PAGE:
We struggle to survive, always no more than a couple of pay cheques away from being unable to afford the rent, the heating bills, and the basic everyday costs of going from one day to the next. Torquay are at this stage, so very cruelly soon after making headlines for the right reasons just a couple of months ago. And this isn’t a story of greed or getting ideas above their station. This is a case of trying to find a sense of stability and making a very simple wrong decision along the way, of taking investors at face value, before pulling out because of doubts – going with the heart in the beginning, and then following the head in the end.
I’m sure we could all easily get sucked in by the lure of grand promises and many people have, sometimes losing their entire life savings along the way. For Torquay supporters right now, there’s a fear not of losing their savings but of losing their life’s investments – the emotional attachment to their football club.
Hopefully, though, some good will come from all this and the club will find the investors that it deserves. There was a time in a more equitable world of British football that little Torquay always appeared in half a dozen lines in the sports pages of Sunday papers, playing the likes of Halifax, Scarborough, Newport, Gillingham, Crewe Alexandra, and even Rushden & Diamonds (remember them?).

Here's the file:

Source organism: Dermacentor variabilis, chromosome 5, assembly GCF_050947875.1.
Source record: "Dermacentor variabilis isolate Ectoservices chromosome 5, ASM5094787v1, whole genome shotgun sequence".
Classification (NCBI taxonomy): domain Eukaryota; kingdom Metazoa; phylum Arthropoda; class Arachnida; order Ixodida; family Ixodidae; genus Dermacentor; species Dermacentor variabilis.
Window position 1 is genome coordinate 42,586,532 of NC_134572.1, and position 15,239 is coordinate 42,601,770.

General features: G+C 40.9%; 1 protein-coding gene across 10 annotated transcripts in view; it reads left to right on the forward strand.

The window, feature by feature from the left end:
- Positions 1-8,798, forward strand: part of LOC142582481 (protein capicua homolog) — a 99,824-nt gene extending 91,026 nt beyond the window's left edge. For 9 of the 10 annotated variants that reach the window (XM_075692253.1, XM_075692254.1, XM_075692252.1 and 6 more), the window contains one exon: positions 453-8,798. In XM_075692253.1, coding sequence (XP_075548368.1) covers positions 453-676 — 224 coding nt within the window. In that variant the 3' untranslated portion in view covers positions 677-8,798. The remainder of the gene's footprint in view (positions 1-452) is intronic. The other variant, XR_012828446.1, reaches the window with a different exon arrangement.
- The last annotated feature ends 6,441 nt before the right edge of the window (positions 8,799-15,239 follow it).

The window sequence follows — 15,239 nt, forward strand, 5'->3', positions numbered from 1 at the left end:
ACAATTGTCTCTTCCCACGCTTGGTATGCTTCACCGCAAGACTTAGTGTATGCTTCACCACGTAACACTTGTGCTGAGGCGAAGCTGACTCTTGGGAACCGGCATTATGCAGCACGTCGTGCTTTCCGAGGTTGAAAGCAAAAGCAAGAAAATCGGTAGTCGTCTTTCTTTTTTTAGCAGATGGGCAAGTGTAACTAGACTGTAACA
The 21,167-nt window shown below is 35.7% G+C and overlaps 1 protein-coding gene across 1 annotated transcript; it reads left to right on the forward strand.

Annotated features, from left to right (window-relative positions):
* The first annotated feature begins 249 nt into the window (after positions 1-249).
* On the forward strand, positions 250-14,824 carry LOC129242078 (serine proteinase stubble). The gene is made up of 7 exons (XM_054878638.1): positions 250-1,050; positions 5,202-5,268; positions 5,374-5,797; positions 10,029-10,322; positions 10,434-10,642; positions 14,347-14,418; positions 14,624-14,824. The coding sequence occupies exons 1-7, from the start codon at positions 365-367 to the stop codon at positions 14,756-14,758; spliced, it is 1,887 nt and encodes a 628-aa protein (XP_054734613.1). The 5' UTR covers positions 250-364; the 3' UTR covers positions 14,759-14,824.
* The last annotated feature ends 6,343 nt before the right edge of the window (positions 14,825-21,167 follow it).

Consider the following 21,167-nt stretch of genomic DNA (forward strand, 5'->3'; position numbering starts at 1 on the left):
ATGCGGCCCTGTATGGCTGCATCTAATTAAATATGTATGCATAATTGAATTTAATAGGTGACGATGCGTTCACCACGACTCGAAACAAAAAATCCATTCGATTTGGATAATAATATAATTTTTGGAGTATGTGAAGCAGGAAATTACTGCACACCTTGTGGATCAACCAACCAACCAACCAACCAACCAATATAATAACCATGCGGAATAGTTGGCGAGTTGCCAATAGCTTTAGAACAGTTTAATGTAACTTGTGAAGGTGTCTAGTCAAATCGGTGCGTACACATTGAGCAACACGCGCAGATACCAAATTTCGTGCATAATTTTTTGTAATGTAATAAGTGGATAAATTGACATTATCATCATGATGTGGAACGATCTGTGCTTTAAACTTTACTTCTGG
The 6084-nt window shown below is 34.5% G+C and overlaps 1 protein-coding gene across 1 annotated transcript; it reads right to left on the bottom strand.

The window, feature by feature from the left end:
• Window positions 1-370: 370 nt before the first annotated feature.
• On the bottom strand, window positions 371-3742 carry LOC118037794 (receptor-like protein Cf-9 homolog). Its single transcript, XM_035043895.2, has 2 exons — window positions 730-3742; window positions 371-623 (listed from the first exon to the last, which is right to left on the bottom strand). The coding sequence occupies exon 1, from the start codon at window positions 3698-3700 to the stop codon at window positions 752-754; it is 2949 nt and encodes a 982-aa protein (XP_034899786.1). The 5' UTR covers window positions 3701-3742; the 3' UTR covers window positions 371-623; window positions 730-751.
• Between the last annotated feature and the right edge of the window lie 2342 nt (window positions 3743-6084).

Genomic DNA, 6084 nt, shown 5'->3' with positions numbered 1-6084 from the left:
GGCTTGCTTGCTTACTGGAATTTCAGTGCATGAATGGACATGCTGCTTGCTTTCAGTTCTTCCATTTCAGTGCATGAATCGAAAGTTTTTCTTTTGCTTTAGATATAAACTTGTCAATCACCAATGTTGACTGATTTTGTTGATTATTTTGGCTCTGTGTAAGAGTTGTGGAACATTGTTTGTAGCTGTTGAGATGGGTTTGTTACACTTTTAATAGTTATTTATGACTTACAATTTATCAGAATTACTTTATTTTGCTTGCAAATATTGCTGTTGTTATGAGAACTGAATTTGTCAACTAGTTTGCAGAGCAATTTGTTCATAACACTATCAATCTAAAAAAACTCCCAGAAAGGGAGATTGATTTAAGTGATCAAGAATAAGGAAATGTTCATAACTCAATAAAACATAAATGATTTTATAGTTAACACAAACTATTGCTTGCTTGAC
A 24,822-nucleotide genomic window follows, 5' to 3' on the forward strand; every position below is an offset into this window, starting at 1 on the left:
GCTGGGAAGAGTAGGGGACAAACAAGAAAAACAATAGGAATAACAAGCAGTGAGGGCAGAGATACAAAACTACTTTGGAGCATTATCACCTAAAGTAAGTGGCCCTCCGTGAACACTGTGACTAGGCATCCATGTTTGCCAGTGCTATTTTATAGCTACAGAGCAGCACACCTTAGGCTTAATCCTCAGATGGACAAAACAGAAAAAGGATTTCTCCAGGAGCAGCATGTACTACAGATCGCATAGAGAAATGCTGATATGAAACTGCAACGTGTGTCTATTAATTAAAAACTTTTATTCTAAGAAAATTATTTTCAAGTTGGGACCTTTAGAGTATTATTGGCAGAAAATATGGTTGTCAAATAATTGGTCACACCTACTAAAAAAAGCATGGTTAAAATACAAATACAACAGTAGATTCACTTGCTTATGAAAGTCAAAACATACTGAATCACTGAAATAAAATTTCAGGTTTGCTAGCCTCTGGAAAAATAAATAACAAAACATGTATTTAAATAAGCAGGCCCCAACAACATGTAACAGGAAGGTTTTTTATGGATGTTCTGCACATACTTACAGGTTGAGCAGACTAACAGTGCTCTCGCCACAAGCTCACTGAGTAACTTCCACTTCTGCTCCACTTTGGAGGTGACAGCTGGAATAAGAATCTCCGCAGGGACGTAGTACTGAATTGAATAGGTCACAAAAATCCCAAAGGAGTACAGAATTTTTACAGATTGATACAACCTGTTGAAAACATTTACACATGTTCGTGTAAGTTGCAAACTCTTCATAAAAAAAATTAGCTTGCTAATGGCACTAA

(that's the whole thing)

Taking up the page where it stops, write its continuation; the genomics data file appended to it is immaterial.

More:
Some of those teams still exist. Some don’t. Some shed their old skins and came back in a new form, Glasgow Rangers style. Torquay just hope they get a chance to fight their way back onto the sports pages for the right reasons, like in those good old days that maybe didn’t even seem so great at the time. Teenage star Lee Sharpe ripping Newport County apart as the Gulls hit six, Derek Dawkins snatching a legendary winner against Tottenham Hotspur in the league cup, Kevin Nicholson’s curling free kick rescuing a point at Gillingham, and then the great escape at the end of last season.
Those were stories that had the Gulls making news for all the right reasons. Hopefully the same will happen at the end of this uncertainty right now, and the club’s gamble of withdrawing from a risky investment will pay off.
Mid-summer’s supposed to be the start of fresh hope and first Saturdays when everybody’s equal. Back in school, George Orwell told us that the world goes wrong when we’re led to believe that all animals are equal, but some are more equal than others. There’s something rotten in the pig pen, and the possible demise of clubs like Torquay, as others pay out millions on a weekly basis, is a reminder that this game’s gone badly wrong somewhere along the line. Torquay’s struggle is the struggle of every one of us and even those with no love of football must sense the sadness in what’s happening to a world that really is becoming a game of two halves. Hopefully the Gulls will find a way through this and carry on the struggle for the next generation of their supporters.
PAUL BREEN – @CharltonMen
Paul Breen’s first novel The Charlton Men is available at http://www.amazon.co.uk/The-Charlton-Men-Paul-Breen/dp/178308166X and a second work is in progress.